Jon Lasser, Jun 21, 2009
The cigarette slouched in the ashtray, incinerating itself.
“They’re not supposed to do that,” said the woman whose lipstick girdled the cigarette.
“What?” Thumping noises echoed from up the stairs.
“They’re not supposed to burn like that. Chemicals. Titanium oxide in the paper, even. Real tobacco, it smothers
if you don’t draw air through. Puts itself out.”
“Well, untreated tobacco. This stuff—” she gestured at the nearly-spent cigarette releasing toxic plumes from the
battered bronze dish, “—it’s so saturated with chemicals, it’s hardly tobacco.” I wondered if she would take my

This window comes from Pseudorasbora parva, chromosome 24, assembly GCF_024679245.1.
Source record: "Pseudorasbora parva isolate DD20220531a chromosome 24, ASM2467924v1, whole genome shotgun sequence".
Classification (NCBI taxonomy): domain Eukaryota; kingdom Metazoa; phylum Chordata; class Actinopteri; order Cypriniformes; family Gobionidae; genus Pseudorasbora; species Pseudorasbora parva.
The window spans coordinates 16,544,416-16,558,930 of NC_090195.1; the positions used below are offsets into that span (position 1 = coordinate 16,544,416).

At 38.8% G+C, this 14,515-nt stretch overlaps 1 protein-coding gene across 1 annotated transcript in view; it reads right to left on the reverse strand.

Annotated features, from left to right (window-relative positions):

ashtray too; I’d quit two years ago. For her.
“Why do that?”
“So you smoke more. Burn more cigarettes, at least.”
“’Scuse me,” one of the movers said, carrying our—her—bedroom mirror. I stepped out of the way, smashing my shin
against the coffee table. I didn’t feel a thing.
The woman with red lipstick looked down. Her cigarette had burned all the way to its filter, the tobacco nothing
more than grey ash. She lit another, took a long drag, and set it to smolder next to its cremated pack-mate.
“People die, you know, because of that.”
“The chemicals, they cause cancer?”
“That too. But mostly because they don’t put themselves out. You fall asleep holding one, it slips away while you
dream, and the house burns.”
Jon Lasser lives and writes in Seattle, Washington. For fun, he cooks and scuba dives, though never at
the same time. His fiction has previously appeared in The Ne’er-Do-Well, both in print and online. His
website can be found here.